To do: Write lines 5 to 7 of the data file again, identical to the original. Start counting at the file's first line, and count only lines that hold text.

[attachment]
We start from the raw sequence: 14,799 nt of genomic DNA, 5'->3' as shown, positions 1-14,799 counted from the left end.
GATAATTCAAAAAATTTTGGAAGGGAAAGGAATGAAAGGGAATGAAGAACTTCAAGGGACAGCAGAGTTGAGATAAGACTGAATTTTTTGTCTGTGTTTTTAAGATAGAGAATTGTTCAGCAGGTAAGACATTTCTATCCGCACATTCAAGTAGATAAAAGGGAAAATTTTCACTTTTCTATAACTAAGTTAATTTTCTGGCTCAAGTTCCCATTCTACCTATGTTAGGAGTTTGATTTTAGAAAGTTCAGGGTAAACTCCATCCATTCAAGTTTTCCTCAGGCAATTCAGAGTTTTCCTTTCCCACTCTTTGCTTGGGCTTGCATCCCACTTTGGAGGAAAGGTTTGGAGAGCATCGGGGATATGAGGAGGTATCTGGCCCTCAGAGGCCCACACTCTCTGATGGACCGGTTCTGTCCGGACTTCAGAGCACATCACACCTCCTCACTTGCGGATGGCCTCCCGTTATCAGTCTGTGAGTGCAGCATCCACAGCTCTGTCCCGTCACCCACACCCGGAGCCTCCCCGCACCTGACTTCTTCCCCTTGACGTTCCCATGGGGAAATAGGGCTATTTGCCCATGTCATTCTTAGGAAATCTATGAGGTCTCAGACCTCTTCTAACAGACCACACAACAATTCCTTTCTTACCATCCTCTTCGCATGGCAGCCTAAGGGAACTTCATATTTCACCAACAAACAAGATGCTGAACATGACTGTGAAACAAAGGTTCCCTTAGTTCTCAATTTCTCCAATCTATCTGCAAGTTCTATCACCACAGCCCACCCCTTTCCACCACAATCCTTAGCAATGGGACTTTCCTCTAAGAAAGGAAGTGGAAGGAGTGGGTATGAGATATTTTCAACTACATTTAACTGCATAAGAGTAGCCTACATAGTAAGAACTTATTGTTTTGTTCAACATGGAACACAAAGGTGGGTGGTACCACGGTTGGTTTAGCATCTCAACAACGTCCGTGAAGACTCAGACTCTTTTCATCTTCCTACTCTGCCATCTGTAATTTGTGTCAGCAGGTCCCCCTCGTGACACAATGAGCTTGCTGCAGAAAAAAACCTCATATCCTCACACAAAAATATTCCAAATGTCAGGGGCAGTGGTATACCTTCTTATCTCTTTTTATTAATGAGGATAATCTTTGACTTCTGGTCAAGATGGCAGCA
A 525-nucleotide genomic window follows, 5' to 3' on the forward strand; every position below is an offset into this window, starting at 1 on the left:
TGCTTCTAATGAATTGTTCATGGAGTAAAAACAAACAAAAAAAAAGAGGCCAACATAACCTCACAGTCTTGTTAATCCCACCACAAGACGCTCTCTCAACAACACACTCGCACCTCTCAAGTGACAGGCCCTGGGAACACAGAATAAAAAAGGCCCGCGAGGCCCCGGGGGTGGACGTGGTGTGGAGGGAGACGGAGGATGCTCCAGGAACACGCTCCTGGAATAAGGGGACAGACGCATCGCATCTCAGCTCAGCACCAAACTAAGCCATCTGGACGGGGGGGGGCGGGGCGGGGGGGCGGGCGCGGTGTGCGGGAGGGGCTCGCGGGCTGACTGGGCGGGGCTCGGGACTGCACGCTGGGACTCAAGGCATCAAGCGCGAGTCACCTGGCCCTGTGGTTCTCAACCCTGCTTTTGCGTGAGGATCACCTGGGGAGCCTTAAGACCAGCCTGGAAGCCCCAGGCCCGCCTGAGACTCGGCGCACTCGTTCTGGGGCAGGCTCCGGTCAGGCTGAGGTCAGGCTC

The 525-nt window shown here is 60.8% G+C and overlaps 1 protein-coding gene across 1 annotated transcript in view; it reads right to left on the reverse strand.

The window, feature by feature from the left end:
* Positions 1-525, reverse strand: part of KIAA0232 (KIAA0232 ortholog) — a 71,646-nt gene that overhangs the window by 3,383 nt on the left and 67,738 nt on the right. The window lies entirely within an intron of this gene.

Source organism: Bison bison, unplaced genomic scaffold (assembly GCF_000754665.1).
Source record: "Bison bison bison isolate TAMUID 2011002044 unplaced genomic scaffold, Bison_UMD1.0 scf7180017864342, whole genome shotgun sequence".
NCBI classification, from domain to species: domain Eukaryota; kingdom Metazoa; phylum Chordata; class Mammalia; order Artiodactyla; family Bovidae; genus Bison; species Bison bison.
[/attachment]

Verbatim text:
The 525-nt window shown here is 60.8% G+C and overlaps 1 protein-coding gene across 1 annotated transcript in view; it reads right to left on the reverse strand.

The window, feature by feature from the left end:
* Positions 1-525, reverse strand: part of KIAA0232 (KIAA0232 ortholog) — a 71,646-nt gene that overhangs the window by 3,383 nt on the left and 67,738 nt on the right. The window lies entirely within an intron of this gene.